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The Spokesman-Review Newspaper
Spokane, Washington  Est. May 19, 1883

Liberty Lake: library, police getting new space

Building that will hold both offers greater square footage

Liberty Lake Mayor Wendy Van Orman, Liberty Lake Police Chief Police Brian Asmus and Liberty Lake Library Director Pamela Mogen stand in lobby of the  old Northern Technologies Building  Liberty Lake.  (J. BART RAYNIAK / The Spokesman-Review)

Liberty Lake Library Director Pamela Mogen can point to where new walls will be built and existing walls will be cut open in her part of the city’s newest building on Mission Avenue.

Police Chief Brian Asmus has a much shorter list of needed renovations, but the pink carpet is definitely out.

“We’re going to add a few doors for security purposes and get rid of the pink carpet,” he said.

The sale to the city of Liberty Lake of the building at 23123 E. Mission Ave. closed this week for $1.9 million and Mogen and Asmus gave a tour Friday to show off their new digs.

The east side of the building will house the Police Department with its own entrance. It needs little in the way of remodeling and Asmus said he already found a good deal on office furniture for his nine-person department. The new police station will encompass about 18,000 square feet, a huge improvement over the 1,500 square feet the department now occupies in City Hall, where nearly everyone has their own desk, but there is little room for evidence or records storage and no secured areas.

The new station will include two interview rooms wired for video and sound recording. “That’s something we don’t have,” Asmus said. “We’ve been borrowing other people’s offices.”

There also will be a community meeting room, an office for SCOPE volunteers, a roll call/briefing room, a classroom, equipment storage for bikes and shields and a workout room that will be filled with officers’ own exercise equipment from home. The department will also get an interior vehicle bay, which already exists on the north side of the building, and space for a breathalyzer machine.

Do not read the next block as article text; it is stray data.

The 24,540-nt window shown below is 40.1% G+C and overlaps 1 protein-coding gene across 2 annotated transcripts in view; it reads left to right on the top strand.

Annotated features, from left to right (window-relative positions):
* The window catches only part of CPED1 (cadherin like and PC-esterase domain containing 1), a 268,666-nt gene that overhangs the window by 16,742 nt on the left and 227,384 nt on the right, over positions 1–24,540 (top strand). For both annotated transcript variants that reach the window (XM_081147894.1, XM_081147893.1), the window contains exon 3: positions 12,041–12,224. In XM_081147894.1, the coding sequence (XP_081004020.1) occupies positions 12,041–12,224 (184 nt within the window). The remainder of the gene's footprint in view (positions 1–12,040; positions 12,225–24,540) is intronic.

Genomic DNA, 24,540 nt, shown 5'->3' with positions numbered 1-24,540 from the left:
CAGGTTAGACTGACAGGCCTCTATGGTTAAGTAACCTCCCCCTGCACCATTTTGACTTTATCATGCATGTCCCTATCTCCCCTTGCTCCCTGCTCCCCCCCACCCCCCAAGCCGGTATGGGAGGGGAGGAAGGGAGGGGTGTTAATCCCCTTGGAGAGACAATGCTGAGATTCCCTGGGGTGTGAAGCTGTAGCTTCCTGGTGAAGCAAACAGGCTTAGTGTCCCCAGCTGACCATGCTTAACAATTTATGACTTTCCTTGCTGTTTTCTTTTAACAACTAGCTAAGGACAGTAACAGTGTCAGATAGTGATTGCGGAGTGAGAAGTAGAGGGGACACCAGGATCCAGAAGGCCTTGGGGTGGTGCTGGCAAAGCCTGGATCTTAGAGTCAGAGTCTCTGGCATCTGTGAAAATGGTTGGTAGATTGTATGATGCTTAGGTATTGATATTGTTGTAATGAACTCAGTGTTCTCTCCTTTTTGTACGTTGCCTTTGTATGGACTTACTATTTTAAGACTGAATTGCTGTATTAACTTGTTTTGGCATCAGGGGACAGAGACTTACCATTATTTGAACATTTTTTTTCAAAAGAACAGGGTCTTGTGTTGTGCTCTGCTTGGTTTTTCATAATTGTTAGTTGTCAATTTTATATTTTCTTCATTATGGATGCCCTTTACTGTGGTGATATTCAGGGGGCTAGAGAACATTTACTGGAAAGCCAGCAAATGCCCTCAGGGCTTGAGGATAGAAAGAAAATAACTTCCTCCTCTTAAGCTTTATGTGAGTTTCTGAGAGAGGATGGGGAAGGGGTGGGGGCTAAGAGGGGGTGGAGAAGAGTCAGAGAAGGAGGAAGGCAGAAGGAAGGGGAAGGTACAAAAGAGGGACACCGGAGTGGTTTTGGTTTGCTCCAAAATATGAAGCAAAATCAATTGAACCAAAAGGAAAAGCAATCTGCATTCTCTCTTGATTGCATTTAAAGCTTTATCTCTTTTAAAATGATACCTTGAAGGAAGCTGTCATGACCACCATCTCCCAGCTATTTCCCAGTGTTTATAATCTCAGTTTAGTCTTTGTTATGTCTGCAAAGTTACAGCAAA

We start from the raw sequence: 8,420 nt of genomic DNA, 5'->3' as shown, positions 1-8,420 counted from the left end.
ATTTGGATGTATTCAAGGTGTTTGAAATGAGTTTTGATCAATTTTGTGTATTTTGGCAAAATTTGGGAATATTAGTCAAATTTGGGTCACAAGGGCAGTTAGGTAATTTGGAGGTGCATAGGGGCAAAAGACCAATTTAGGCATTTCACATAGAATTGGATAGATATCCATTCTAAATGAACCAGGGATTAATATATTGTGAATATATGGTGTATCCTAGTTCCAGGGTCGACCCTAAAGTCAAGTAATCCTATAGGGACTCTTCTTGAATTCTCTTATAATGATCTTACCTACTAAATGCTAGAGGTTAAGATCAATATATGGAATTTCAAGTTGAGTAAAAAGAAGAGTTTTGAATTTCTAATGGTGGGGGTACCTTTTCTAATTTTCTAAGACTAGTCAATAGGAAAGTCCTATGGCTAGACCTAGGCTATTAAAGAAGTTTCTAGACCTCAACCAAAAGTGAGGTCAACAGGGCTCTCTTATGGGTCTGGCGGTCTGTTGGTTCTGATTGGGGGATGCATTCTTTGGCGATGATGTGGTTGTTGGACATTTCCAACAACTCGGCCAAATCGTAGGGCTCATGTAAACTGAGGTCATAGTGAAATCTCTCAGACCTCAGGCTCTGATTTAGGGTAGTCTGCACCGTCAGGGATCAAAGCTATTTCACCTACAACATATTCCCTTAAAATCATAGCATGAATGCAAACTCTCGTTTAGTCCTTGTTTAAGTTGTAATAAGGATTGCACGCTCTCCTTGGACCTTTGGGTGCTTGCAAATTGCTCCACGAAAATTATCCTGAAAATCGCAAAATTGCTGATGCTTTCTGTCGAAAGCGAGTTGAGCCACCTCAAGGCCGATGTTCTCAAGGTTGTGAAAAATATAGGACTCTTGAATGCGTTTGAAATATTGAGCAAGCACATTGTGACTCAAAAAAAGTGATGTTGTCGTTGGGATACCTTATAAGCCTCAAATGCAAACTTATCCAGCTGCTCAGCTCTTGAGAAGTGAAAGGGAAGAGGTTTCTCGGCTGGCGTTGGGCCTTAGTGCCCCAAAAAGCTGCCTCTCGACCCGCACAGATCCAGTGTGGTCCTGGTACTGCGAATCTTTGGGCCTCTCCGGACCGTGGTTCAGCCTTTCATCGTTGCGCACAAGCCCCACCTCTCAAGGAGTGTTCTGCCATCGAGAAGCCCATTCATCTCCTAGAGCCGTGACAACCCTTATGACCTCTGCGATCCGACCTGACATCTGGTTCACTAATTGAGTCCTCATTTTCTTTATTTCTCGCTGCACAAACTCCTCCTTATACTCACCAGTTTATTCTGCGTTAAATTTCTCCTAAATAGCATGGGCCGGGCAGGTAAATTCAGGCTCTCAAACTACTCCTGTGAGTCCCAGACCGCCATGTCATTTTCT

The department currently doesn’t have a machine because there is no secure space for it. “We have to either go to the Valley Precinct or downtown,” Asmus said.

Several rooms will remain empty for future expansion, but one feature – the large, walk-in safe off the vehicle bay – will be used for evidence storage.

Part of the existing vehicle bay, which encompasses hundreds of square feet, will be walled off and remodeled to become part of the library. Currently it’s just a concrete floor with air hoses and electrical cords hanging from the soaring ceiling. “This can be beautified and it will be,” said Mayor Wendy Van Orman.

There are no plans to divide the area up after it is enclosed, said Mogen. “There are no walls here,” she said, pointing to her proposed floor plan. “It just flows. We have no seating where we are now. We’ll have room for tables and chairs.”

The library will be enclosed in more than 8,000 square feet, triple the amount of space it currently fills. The library entrance will be on the west side of the building, complete with planter boxes full of flowers and a glass wall to let in natural light. Doors that currently connect the two sides of the building will be sealed off, eliminating any way for someone in the library to access the police station.

The library will boast new amenities that include a public meeting room, storage space, a story theater area, a staff room and offices for employees. Also new are a planned study room and a quiet reading room. Mogen plans to organize the children’s area with books in bins rather than on shelves so kids can see the covers of books. “We want to make it kid-friendly,” she said.

The renovation will likely go out to bid within the next month and construction is expected to be complete in January.

Nina Culver can be reached at 927-2158 or via e-mail at